I’d be really surprised (but pleased!) to hear that any of the serious candidates agreed with me on the importance of privacy in public places in the face of the pushback by the Police, and the danger of being tarred as soft on crime. That doesn’t mean they have to make false statements about the effectiveness of technologies.

          If you are trying to suggest Fernandez isn’t my dream candidate, and has certain opportunistic tendencies (as do many folks who are willing to make the effort to run for office), push the open door. But we choose among the alternatives we have.

  3. Berta says:


    I just reviewed the debate where the ALPR issue was discussed. Immediately following Bucelo’s response to the question that offended you so much, FERNANDEZ commended the Commission and stated “I think tag readers are a MUST!” Here is a link to that debate where you and your readers can hear it straight from Fernandez’s mouth at the 1:39 mark:

  4. Berta says:


    Because I respect your profession and assume you to be an intellectually honest person, I challenge you to listen to the answer to the question about crime below and state with a straight face that “Bucelo was pandering to local fears about crime” as compared to Ariel Fernandez. PLEASE, listen to the question posed at the 1:34:20 mark and respond and tell me WHICH candidate was fear mongering about crime. Listen to the follow up question response. We have a huge crime problem according to Fernandez. And then Bucelo highlights that he has a difference of opinion on how much crime we have and that police are doing a superb job.

    I will await your honest take after listening to these remarks.

    • Let’s grant they are equally bad on this issue. Or even that Fernandez is pandering worse on the crime issue, an all-too-common problem in Coral Gables elections. Ugly, yes. But so what? Will that result in different outcomes? Sadly, I don’t think so. Maybe I’m unduly cynical on this after years of hearing crime mongering for so many years, but there it is.

      As I’ve said all along, Fernandez is not my perfect candidate, and this may be more evidence of that reality, but on what I see as the biggest issues–the influence of developers, and the turn to over-sized and under-constrained projects–he’s preferable. You have made four comments here, and not one engages in any way on what I keep saying are the main issue(s). I invite you (and others) to do so, please.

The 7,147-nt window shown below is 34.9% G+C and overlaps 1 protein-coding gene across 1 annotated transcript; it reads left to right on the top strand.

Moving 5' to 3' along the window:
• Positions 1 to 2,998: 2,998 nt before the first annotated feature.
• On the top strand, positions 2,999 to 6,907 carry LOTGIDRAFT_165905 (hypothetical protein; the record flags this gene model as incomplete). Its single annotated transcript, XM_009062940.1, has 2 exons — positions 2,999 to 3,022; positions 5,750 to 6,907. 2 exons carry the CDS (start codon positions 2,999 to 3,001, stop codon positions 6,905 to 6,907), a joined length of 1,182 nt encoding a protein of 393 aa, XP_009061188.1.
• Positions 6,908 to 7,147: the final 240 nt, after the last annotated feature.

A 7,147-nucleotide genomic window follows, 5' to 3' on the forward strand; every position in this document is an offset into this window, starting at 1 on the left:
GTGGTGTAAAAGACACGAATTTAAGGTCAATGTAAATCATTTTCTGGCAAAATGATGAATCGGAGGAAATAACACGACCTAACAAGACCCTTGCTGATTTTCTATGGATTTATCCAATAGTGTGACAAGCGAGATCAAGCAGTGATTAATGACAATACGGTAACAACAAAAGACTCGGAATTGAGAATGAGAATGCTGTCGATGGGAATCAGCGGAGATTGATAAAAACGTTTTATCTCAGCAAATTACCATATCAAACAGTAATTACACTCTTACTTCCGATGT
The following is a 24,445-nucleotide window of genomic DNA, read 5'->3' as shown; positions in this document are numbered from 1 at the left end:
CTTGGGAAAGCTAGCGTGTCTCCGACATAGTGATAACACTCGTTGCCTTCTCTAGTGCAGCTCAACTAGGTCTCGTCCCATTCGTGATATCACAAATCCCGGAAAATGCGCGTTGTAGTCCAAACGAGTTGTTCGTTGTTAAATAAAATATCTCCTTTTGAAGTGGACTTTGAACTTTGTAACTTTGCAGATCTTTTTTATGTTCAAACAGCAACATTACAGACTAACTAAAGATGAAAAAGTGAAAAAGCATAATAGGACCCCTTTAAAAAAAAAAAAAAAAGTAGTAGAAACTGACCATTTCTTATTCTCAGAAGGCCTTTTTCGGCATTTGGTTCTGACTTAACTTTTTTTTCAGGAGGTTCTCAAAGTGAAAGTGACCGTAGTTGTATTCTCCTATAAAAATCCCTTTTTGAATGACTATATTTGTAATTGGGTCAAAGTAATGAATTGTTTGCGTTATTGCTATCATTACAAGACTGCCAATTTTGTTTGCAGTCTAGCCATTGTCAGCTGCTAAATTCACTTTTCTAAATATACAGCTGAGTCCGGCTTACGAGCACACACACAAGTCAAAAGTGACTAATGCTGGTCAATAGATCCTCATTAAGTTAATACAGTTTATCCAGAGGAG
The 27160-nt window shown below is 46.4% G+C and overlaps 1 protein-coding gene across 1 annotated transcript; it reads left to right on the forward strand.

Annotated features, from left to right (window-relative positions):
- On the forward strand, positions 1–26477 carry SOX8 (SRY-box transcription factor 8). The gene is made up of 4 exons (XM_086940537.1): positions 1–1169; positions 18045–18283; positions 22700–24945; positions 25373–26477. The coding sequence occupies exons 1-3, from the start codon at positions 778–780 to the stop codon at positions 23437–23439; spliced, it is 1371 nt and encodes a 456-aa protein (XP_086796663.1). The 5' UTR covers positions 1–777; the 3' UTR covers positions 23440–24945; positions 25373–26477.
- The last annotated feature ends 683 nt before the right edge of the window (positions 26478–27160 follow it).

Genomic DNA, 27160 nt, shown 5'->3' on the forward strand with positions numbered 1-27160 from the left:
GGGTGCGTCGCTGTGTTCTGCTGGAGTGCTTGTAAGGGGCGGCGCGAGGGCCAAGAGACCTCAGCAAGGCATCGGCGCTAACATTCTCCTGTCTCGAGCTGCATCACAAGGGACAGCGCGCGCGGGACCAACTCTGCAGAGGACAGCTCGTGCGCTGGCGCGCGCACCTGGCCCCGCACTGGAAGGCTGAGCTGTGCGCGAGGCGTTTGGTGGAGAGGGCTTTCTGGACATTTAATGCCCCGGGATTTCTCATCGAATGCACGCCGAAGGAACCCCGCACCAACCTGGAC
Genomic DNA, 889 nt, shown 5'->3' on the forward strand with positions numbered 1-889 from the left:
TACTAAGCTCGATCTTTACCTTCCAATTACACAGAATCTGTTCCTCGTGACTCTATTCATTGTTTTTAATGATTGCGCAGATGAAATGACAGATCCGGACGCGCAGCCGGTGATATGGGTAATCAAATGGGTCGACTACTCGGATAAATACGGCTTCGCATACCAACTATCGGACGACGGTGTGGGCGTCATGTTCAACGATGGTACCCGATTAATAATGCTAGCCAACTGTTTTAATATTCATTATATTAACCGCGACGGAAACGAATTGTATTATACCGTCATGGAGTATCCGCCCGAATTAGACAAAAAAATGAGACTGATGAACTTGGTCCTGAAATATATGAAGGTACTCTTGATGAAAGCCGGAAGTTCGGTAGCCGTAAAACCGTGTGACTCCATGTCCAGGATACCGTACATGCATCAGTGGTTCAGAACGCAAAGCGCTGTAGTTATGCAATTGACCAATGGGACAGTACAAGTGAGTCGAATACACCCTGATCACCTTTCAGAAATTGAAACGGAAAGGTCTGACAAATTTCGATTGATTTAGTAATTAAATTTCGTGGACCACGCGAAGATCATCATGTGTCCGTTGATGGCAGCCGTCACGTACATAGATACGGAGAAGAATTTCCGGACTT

5. Berta says:

    So what? Your original position expressly highlighted the fear mongering on crime (which clearly Ariel is doing, while Bucelo is disagreeing and citing crime being at a record low). Then you more specifically cite to ALPR, which I now showed you Ariel said is a MUST. I think it is pretty unfair to say that none of these comments engaged in any way on what you are saying, when I have expressly addressed what you have said and even provided you video support to refute. With respect to over-development, Bucelo voted against Allen Morris’ project near Ponce Circle as a member the Planning and Zoning Board. Ariel made $40,000 to his private business as a consultant on Lago’s prior campaign, much of which money was raised from the “evil” developers he decries – but he didn’t mind putting the $40,000 in his pocket when the time came.

    • That’s a bit more like it (at least as to the example about Bucelo, we’ll ignore the other less attractive bits).

      This Allen Morris project is, I take it, the one where they want to get a variance from a 50′ height restriction and build 149 feet, plus want the city to give them a piece of public road to build over? A terrible plan indeed, amazing that anyone is for it…. Vince Lago is against it too I believe, which tells you something about the overreach of the ask, but might undermine the case that this is an example of breaking ranks …

      (Just for the record — you’re not affiliated with the Bucelo campaign, are you?)

      • Berta says:

        You keep moving the goal line. Now when I point to a concrete example of a vote precluding overdevelopment, you pivot to well but he wasn’t breaking ranks with Lago. Who cares? Say what you want about him, but there isn’t a single elected official in the Gables in a decade that has voted against more development projects than Lago. So is it development? Fear mongering on crime? ALPR? Hard to keep track. But on any of them, Bucelo is superior to Fernandez.